“ I want to work for the society, for the marginalised,” said Vinod. Mr. Chopra looked at his son curiously and said “Son, philosophy exists as long as you have
a hearty meal,”clearly disappointed with his son’s absurd dreams.
Three weeks later, Vinod was in Oragadam, an industrial hub in the southern state of Tamil Nadu. Oragadam now popularly known as Tamil Nadu’s Detroit bears the testimony to India’s ‘growth story.’ Vast swathes of greenery have been lost to the clutches of development and industrialisation. Once a small village of ponds and agricultural lands, it is now home to the swanky plants of Renault-Nissan and Daimler. The transition also had a profound impact on its demography. A serene village of farmers has been transformed into a labour camp. Oragadam is now home to thousands of migrant workers who are the nerve centre of the automobile industry. Men from Jharkhand, Orissa, Bihar, Bengal rush here in search of a livelihood and live in thatched roof huts, often in unimaginable living conditions.
Vinod and his friends went to such a hut to meet Rajesh, a cheerful middle aged Oriyayouth. His cheerful face suggested nothing of the detrimental conditions he faces every day in life. While his fellow mate had got married and had a dream like any other youth, Rajesh never intends to marry and settle. “I want to help the destitutes, the needy.” Vinod was amazed. This man’s eyes spoke of a dream which can only be dreamt if you have no constraints in life, if all your fundamental needs are satisfied.
Abraham Maslow, an American psychologist proposed the ‘Hierarchy of Needs.’ According to him, only if the basic physiological needs of a man are essentially fulfilled, he can attain self-actualisation or he can focus on problems outside himself and are not bound strictly by social conventions. Here, in a tiny village of India, a man who is barely able to make his ends meet, was proving Maslow wrong. He struggles hard to manage three square meals a day, does not have any security about his job; yet with a supreme confidence he proclaims his wish to serve the society, and be a ‘sanyasi.’ At the same time, he is well aware of hisresponsibility towards his family. “ I have to repay a loan and I will work hard to do that,”said Rajesh.The loan was taken for his mother’s treatment. Instantly, he struck a chord with Vinod who lost his mother a few months back. In the absence of his mother, Vinod is expected to get a job, take care of his father which he felt came in the way of his dream of becoming a social crusader. Rajesh dreamt the same dream, but he was well aware of his mundane responsibilities.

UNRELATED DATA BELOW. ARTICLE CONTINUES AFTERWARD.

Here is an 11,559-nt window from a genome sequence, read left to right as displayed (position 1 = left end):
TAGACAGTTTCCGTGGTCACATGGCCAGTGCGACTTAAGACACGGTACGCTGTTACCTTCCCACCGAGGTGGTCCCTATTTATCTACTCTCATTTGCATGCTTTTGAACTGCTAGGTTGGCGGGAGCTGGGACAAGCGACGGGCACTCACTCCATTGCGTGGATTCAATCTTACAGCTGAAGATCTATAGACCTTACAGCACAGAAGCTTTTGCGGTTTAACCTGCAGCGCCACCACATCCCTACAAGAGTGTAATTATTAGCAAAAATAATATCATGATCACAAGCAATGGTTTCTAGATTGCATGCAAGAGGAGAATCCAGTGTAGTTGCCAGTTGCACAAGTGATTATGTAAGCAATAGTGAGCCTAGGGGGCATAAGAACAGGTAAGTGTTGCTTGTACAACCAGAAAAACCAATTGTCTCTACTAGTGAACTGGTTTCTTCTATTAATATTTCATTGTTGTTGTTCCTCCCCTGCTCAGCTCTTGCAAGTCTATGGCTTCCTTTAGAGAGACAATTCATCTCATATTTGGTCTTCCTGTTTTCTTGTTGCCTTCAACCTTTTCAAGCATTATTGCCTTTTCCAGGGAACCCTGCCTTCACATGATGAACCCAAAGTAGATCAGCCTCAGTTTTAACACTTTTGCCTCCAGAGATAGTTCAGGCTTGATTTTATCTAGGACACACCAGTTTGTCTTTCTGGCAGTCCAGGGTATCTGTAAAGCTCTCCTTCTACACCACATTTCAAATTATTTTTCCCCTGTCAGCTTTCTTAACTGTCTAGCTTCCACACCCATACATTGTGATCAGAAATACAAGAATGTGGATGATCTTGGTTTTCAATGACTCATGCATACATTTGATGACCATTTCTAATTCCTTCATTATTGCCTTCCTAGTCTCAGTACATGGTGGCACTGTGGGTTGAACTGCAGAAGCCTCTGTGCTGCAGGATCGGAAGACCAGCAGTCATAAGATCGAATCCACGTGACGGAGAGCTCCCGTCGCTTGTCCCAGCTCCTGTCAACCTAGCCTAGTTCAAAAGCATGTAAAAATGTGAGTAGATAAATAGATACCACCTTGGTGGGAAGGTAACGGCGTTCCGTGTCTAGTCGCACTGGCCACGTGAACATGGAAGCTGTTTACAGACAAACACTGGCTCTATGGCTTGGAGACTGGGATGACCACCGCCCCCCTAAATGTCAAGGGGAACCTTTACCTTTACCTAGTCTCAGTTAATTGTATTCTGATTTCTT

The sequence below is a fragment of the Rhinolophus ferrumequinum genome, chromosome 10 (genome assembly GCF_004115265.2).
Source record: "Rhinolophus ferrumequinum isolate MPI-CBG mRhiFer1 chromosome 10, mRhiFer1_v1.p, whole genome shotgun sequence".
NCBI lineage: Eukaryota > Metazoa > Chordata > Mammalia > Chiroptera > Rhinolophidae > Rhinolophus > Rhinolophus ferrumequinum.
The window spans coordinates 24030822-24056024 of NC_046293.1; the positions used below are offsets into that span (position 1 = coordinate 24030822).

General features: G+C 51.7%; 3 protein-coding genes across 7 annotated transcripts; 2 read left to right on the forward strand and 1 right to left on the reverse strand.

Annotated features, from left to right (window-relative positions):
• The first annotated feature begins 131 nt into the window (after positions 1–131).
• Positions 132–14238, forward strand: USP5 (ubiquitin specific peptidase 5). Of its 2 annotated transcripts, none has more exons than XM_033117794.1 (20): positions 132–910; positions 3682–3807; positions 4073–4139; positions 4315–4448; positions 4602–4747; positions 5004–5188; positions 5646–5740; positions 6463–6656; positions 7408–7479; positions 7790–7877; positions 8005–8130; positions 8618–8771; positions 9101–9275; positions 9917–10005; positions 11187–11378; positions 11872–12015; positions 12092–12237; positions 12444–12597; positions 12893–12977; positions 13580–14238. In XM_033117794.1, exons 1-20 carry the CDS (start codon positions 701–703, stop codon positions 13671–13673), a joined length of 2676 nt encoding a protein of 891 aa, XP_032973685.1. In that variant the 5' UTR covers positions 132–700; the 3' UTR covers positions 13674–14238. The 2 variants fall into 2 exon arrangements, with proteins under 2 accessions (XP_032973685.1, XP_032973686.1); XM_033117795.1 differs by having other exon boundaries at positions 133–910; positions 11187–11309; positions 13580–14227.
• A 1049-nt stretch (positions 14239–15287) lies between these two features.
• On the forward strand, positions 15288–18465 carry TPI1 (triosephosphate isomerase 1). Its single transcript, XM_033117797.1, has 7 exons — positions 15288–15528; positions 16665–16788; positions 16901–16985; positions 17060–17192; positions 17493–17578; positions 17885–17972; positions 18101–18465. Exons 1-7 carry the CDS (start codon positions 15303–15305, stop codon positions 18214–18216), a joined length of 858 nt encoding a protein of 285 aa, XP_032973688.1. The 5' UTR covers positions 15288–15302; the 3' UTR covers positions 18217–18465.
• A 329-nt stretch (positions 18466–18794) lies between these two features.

After an hour of conversation, Vinod came out, a lot more enlightened, and inspired. He wanted to call his father and say to him, “Dad you were wrong; philosophy is not a subject only for the privileged.”
Arindam Majumder, student, Asian College of Journalism, 26/10/2013